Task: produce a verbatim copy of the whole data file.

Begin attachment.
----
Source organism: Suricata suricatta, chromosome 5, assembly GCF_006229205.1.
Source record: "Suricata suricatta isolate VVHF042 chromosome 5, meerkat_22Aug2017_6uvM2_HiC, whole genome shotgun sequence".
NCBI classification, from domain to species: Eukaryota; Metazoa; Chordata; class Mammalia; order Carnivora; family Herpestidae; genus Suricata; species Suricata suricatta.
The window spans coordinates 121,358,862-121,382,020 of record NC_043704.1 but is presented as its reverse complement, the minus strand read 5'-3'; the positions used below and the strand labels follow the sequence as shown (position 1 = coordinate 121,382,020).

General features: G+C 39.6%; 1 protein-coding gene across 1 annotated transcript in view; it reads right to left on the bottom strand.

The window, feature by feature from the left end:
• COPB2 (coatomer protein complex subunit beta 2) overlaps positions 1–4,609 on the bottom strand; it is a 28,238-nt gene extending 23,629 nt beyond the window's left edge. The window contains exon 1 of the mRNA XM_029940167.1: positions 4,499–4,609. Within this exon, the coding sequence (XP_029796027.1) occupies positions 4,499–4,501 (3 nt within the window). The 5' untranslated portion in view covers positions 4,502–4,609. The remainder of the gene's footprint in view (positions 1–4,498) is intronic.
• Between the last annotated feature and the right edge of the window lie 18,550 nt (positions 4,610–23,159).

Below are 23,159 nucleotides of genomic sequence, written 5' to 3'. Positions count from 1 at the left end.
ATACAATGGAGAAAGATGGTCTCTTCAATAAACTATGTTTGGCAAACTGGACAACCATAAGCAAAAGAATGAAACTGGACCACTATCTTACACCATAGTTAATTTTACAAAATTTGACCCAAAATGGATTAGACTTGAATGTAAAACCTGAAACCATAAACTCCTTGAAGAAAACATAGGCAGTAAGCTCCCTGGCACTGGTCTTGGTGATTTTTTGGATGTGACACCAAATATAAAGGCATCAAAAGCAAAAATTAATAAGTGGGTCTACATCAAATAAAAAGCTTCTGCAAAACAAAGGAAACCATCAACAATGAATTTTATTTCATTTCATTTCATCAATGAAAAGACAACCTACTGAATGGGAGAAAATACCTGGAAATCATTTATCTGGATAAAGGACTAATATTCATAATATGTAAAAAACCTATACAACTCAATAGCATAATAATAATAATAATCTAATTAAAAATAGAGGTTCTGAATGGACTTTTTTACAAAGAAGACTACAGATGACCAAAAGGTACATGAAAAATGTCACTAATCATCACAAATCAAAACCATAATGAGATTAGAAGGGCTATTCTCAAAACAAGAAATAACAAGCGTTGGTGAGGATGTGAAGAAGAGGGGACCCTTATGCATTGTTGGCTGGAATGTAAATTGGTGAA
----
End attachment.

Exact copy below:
Source organism: Suricata suricatta, chromosome 5, assembly GCF_006229205.1.
Source record: "Suricata suricatta isolate VVHF042 chromosome 5, meerkat_22Aug2017_6uvM2_HiC, whole genome shotgun sequence".
NCBI classification, from domain to species: Eukaryota; Metazoa; Chordata; class Mammalia; order Carnivora; family Herpestidae; genus Suricata; species Suricata suricatta.
The window spans coordinates 121,358,862-121,382,020 of record NC_043704.1 but is presented as its reverse complement, the minus strand read 5'-3'; the positions used below and the strand labels follow the sequence as shown (position 1 = coordinate 121,382,020).

General features: G+C 39.6%; 1 protein-coding gene across 1 annotated transcript in view; it reads right to left on the bottom strand.

The window, feature by feature from the left end:
• COPB2 (coatomer protein complex subunit beta 2) overlaps positions 1–4,609 on the bottom strand; it is a 28,238-nt gene extending 23,629 nt beyond the window's left edge. The window contains exon 1 of the mRNA XM_029940167.1: positions 4,499–4,609. Within this exon, the coding sequence (XP_029796027.1) occupies positions 4,499–4,501 (3 nt within the window). The 5' untranslated portion in view covers positions 4,502–4,609. The remainder of the gene's footprint in view (positions 1–4,498) is intronic.
• Between the last annotated feature and the right edge of the window lie 18,550 nt (positions 4,610–23,159).

Below are 23,159 nucleotides of genomic sequence, written 5' to 3'. Positions count from 1 at the left end.
ATACAATGGAGAAAGATGGTCTCTTCAATAAACTATGTTTGGCAAACTGGACAACCATAAGCAAAAGAATGAAACTGGACCACTATCTTACACCATAGTTAATTTTACAAAATTTGACCCAAAATGGATTAGACTTGAATGTAAAACCTGAAACCATAAACTCCTTGAAGAAAACATAGGCAGTAAGCTCCCTGGCACTGGTCTTGGTGATTTTTTGGATGTGACACCAAATATAAAGGCATCAAAAGCAAAAATTAATAAGTGGGTCTACATCAAATAAAAAGCTTCTGCAAAACAAAGGAAACCATCAACAATGAATTTTATTTCATTTCATTTCATCAATGAAAAGACAACCTACTGAATGGGAGAAAATACCTGGAAATCATTTATCTGGATAAAGGACTAATATTCATAATATGTAAAAAACCTATACAACTCAATAGCATAATAATAATAATAATCTAATTAAAAATAGAGGTTCTGAATGGACTTTTTTACAAAGAAGACTACAGATGACCAAAAGGTACATGAAAAATGTCACTAATCATCACAAATCAAAACCATAATGAGATTAGAAGGGCTATTCTCAAAACAAGAAATAACAAGCGTTGGTGAGGATGTGAAGAAGAGGGGACCCTTATGCATTGTTGGCTGGAATGTAAATTGGTGAA